1. The Athenian leader Cleisthenes (507 BC) introduced demokratia, or “rule by the people”. Europe, its birthplace, and now, in the 21st century, the European Union (EU) embodies democracy. We need to resume our place at the heart of a flourishing EU to underpin the sovereignty of the citizen, underpinned by a common currency, universal security and democratic government which can ensure peace and security for our society.
  2. At the heart of global trade is money and that monetary system is out of control and injurious to humanity; it is not fit for purpose and must be reformed. The cause stems from the privilege enjoyed by private banking to create money from nothing in the form of demand deposits and lending it at interest. The solution is to correct the system by moving money creation to a public body working on behalf of citizens. A sound monetary system will underpin fair trade and thus ensure equality, liberty and freedom for citizens.
  3. Well-being is at the centre of individual and community health, happiness, and prosperity. Well-being pivots on the self worth of the individual citizens and their communities and is the foundation of an egalitarian society underscored by universal education and health care provision.
  4. There is limitless potential in the application of new technologies where advances in medicine, communications, power generation and food production can be exploited. We must rebuild our physical infrastructure. Cybernetics will be at the heart of this transformation. The purpose of technology is to free people from repetitive and boring jobs enabling them to become self fulfilled human beings.
  5. The long history of democracy and law enshrined in a written constitution is the underpinning of Human Rights. The Cyrus Cylinder (539 BC – religious freedom and racial equality), the Magna Carta (1215 – equality before the law), the First Geneva Convention (1864 – law of armed conflict), the Universal Declaration of Human Rights (1948) and the Ruggie Principles (2008 Human rights in the international private sector) all provide the basis for a written constitutional and electoral reform necessary to become a 21st century democracy.
  6. Ours is the first generation to properly understand the damage we have been doing to the planet and probably the last generation with the chance to do something about it. Our divisive and degenerative behaviour undermines households, the commons, the marketplace and the state. It needs to be replaced with a sustainable distributive and regenerative model whereby we husband our planet so that we cannot only survive but thrive.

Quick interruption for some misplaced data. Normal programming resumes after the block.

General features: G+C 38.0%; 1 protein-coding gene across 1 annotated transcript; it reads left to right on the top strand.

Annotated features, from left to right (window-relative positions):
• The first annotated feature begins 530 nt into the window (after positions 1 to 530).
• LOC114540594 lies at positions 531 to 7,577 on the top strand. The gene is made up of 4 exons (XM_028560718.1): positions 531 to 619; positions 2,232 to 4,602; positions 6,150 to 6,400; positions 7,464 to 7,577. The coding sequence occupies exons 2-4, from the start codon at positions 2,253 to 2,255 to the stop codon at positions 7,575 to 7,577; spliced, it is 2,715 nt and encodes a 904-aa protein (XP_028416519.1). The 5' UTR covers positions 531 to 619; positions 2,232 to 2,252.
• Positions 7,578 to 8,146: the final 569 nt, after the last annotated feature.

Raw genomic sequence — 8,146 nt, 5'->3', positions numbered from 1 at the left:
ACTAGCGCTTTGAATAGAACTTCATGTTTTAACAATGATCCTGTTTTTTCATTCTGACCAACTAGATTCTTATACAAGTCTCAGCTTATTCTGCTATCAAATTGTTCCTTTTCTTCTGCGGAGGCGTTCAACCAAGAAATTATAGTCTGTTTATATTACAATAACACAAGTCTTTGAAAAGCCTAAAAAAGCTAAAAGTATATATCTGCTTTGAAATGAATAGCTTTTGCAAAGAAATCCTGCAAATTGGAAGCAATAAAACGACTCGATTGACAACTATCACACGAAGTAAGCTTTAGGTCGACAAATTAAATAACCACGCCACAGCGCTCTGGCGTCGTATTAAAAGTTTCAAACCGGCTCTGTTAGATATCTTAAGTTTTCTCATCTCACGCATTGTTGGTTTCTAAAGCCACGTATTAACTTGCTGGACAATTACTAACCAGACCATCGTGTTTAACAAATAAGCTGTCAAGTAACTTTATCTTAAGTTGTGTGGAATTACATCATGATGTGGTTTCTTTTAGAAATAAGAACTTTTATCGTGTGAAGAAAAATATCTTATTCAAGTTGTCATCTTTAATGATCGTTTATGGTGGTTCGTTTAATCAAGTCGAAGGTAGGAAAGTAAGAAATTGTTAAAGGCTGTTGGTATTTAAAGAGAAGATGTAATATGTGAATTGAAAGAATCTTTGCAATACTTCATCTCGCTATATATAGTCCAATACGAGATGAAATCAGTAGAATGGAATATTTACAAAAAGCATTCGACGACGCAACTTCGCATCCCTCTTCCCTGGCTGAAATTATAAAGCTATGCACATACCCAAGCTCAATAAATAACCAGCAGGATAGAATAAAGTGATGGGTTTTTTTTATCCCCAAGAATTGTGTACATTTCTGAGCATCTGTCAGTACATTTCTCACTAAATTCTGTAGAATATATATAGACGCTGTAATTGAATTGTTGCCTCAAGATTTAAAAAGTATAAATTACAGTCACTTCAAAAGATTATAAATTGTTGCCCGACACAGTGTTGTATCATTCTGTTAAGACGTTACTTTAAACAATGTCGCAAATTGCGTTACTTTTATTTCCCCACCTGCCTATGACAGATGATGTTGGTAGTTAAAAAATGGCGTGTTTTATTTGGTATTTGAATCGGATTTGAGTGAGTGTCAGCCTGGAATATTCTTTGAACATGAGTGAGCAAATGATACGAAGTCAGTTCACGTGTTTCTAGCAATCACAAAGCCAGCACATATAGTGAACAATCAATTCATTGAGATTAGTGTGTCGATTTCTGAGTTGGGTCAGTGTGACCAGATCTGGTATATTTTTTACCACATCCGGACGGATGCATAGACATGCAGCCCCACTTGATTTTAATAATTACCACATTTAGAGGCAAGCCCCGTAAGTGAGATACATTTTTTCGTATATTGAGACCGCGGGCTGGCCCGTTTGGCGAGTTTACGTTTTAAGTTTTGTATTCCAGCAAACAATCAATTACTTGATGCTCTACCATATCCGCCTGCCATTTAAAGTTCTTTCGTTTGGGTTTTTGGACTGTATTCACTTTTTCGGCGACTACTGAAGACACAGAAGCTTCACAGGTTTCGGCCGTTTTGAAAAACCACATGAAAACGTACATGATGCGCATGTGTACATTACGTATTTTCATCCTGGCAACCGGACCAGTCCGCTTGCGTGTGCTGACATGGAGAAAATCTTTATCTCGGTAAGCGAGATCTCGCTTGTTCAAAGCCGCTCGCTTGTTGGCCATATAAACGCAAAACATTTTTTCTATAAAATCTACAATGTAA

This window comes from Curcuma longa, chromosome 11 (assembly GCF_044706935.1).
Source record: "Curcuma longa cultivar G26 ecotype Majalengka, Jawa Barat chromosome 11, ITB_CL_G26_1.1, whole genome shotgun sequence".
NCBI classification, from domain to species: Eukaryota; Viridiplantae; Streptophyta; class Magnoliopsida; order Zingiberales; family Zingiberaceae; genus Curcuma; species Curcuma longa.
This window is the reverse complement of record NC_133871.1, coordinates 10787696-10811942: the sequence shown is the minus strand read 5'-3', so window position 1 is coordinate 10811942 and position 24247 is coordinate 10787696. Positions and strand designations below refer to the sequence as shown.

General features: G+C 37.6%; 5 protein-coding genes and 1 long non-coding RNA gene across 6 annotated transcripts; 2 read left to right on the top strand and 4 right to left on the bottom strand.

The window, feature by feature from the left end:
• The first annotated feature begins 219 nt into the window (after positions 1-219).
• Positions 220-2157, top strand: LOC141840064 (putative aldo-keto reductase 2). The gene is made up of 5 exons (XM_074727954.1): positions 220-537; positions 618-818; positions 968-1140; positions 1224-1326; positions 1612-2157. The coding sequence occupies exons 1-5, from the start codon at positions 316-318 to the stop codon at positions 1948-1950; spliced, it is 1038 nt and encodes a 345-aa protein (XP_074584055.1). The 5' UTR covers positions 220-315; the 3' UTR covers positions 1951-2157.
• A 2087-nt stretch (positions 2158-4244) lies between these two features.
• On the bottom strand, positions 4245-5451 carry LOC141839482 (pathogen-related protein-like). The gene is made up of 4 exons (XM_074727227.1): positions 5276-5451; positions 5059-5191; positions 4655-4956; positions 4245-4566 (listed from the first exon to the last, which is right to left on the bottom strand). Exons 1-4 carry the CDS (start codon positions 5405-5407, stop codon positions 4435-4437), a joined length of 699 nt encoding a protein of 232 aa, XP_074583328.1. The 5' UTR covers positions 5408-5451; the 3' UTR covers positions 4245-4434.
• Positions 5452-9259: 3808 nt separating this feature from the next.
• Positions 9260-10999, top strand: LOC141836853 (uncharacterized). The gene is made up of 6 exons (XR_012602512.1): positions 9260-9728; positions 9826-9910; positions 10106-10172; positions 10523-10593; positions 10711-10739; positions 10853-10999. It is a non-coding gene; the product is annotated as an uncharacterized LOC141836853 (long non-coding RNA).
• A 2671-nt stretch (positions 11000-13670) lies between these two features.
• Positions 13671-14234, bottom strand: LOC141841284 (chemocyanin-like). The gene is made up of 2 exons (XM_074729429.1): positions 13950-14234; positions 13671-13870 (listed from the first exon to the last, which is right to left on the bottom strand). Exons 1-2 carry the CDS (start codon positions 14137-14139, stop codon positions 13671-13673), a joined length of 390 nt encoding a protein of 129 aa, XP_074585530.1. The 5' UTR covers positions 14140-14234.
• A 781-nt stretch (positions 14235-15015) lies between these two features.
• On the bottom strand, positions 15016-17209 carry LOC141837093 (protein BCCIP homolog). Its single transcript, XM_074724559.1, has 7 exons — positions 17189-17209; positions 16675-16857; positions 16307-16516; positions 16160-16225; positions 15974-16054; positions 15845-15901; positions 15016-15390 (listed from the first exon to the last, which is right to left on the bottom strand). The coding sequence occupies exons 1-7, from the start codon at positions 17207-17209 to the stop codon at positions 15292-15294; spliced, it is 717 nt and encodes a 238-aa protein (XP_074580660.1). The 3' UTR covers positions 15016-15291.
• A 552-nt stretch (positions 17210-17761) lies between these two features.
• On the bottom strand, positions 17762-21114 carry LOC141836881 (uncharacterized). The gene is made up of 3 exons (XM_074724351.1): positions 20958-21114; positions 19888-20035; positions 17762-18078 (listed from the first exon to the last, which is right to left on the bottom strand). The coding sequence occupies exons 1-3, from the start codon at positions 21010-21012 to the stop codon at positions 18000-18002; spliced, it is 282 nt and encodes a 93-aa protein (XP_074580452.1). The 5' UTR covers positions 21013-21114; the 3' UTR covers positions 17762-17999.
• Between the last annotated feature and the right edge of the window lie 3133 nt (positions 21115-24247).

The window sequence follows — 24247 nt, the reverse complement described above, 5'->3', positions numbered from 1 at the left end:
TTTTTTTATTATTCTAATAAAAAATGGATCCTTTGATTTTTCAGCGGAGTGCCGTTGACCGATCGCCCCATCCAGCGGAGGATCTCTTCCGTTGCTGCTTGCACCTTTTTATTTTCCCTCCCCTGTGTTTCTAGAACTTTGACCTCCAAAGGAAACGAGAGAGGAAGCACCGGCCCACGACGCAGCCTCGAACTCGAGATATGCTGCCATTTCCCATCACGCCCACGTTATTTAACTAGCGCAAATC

Posted in Op-eds | Tagged | 27 Comments

Democracy in the Liberal Democrat family

Liberal Democrats are agreed on equality and democracy, right? We all assume that this so. I am reminded of the old adage that to ‘assume’ can sometimes ‘make an ass of you and me’ (ass-u-me)!

In the run up to the European Parliamentary Elections in April 2019, we went through the procedure for the selection of our candidates for each European Parliamentary Constituency and, as expected, Party HQ sent out emails informing all the Membership of the process for these elections. Good so far? Many LibDem members living outside the UK were registered and eligible to vote in these European Parliamentary …

Posted in Op-eds and Party policy and internal matters | Tagged | 4 Comments

Citizenship – a human right

It is Liberal Democrat Party policy to bring forward legislation to create overseas constituencies and votes for life for the British diaspora abroad. The Election Manifestos of 2017 and 2019 are explicit on this matter. Currently, British citizens living outside the UK loose their right to vote in Parliamentary elections and referenda after 15 years of absence; their enfranchisement ceases. After BREXIT, Britons living in the European Union will loose their local voting rights (European Parliamentary and Municipal Elections) and as they pass the 15 year threshold, they become completely disenfranchised for life. Is this democratic? No, this is an …